I purchased my ridiculously expensive camera and a couple of lenses when I was beginning a career in professional photography, soon after I became a stay at home Mom. I knew I would recoup the money by doing photo shoots, and I adored taking pictures. However, God had another plan for me. I realized I didn't have the time to manage both boys therapy schedules and do photography. I stopped doing photography for others when Parker qualified for Early Intervention. If I do something- I am all in or not at all. And so I manage my boys and pour my love for pictures into this blog.
And the pictures saved me...I can't begin to tell you how often they save me... on the good days and the bad.
On the crushing and terrible days, like the day Greyson was diagnosed with autism.
Here we are on that day, March 13th, 2012. My camera reminded me that I smiled that day. I smiled a few times. I had no idea until I looked back over pictures. My camera is magic.
Most days I look over the pictures from my magic camera and I smile. Horrible days are so much clearer in review.
My camera reminds me that a simple outing to the grocery store is precious and that life is pretty darn good.
And if the pictures are good, that means the moment was good...and if that moment was good... Maybe, just maybe. No. Really?! Maybe my life is good too. My camera reminds me that our moments put together create a good life. My camera allows me to be present in the moment, and also look back after time and experience it all over again. My camera reminds me how far my boys have come. My camera reminds me that life is good, and trust me, there are many days I need that reminder more than I need the Effexor I take.
I couldn't bear someone looking at my boys pictures I had just taken that morning - hard at work during therapy. Sometimes I stay a few extra minutes to help work on their programs or just hang out with them. I didn't want some bad guy to see my boys faces. I didn't want them to see this expensive piece of equipment and just use it as a camera. Something with buttons to be pressed and knobs to be turned-- or something to be pawned. They had my camera and didn't even know how much magic it contained. If they had known, they never would have taken it from me, they would have felt too horrible. And something inside me died, because for the first time in a long time I believed that just maybe in fact, people are not good, and that crushed me.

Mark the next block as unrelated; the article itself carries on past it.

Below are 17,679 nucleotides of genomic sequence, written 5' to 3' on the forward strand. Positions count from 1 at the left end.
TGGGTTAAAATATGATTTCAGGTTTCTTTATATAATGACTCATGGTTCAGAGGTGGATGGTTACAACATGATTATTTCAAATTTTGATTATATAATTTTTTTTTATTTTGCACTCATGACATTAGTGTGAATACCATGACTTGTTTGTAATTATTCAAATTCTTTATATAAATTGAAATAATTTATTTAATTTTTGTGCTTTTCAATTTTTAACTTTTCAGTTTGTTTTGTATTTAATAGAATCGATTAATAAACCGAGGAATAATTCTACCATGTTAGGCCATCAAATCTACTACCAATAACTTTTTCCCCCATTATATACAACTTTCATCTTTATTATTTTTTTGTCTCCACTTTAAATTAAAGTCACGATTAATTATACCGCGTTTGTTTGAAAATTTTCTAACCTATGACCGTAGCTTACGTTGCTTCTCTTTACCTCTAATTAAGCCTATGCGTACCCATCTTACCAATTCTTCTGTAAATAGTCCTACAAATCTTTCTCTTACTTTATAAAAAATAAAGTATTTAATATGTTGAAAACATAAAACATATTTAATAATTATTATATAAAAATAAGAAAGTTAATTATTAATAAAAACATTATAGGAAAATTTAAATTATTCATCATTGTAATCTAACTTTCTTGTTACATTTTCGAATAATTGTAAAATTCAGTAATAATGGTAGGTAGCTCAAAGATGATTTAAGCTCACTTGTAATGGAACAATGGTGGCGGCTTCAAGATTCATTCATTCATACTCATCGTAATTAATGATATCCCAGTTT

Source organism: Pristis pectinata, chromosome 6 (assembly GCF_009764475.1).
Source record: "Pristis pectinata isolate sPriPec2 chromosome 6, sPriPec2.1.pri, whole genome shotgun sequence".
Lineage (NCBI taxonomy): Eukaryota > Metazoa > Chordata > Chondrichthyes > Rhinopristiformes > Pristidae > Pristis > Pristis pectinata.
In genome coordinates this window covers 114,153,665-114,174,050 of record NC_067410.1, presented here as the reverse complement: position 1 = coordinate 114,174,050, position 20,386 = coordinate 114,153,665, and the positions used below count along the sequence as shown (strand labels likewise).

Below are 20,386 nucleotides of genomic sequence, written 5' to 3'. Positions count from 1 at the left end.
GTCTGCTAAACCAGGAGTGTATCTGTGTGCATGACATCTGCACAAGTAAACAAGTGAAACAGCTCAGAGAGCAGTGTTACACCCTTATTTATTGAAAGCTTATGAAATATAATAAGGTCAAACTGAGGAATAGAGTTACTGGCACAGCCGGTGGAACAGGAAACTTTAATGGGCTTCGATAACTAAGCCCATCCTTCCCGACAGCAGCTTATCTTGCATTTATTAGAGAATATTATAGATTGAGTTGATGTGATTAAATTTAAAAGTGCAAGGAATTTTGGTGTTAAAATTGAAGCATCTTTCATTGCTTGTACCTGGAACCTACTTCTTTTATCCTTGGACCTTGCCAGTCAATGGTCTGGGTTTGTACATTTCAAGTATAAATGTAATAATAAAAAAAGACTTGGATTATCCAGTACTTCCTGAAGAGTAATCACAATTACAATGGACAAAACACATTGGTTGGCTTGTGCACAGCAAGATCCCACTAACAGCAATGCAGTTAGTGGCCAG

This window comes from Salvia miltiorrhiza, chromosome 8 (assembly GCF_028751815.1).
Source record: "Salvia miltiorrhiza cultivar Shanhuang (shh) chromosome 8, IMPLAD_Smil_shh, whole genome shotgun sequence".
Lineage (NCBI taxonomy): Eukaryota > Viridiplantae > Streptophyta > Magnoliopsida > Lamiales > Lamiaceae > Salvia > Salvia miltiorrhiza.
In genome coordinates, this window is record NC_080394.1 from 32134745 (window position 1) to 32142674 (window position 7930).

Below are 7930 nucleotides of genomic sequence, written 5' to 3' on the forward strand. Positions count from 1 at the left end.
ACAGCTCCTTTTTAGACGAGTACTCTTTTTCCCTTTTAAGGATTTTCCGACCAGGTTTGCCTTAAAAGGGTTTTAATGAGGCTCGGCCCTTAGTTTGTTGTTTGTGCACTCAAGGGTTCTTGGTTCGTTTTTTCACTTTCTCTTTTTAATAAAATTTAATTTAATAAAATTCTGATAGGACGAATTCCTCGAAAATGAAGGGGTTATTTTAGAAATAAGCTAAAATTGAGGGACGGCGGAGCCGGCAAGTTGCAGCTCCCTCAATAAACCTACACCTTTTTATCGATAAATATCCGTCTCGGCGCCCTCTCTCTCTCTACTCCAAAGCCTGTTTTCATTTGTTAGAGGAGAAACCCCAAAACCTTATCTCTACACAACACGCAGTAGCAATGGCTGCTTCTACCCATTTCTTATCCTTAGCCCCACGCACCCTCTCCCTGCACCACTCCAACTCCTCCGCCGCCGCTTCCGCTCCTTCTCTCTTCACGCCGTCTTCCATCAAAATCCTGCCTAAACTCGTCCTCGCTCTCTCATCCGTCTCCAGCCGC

Michael was gone out of town and I was drained, crushed and without energy that night. My makeup was long ago cried off and my eyes were puffy. I filed a Police report. I looked online and my Camera body has somehow gone up $800. The 24-70mm lens I had on the camera also went up $800 in the past few years. Our insurance deductible was $1000 and I was screwed. There was no way I was paying $2600 out of pocket for something that doesn't profit us. Not when I have two special needs boys who need everything we can give them.
And later that night, long after I had given up hope- Michael got a phone call from the boys school. My camera was found- the Gardner ending up turning it in. I didn't exhale until the next day though when I picked up my baby and held it in my hands. I got into my car and cried pure, straight, salty gratitude.
And today, I took pictures with so much extra joy.
Parker made 1,000 faces. This is his, This is delicious but cold, face.
Exciting, hard, scary, good. Life.
I just love stories with a happy ending.
So much love,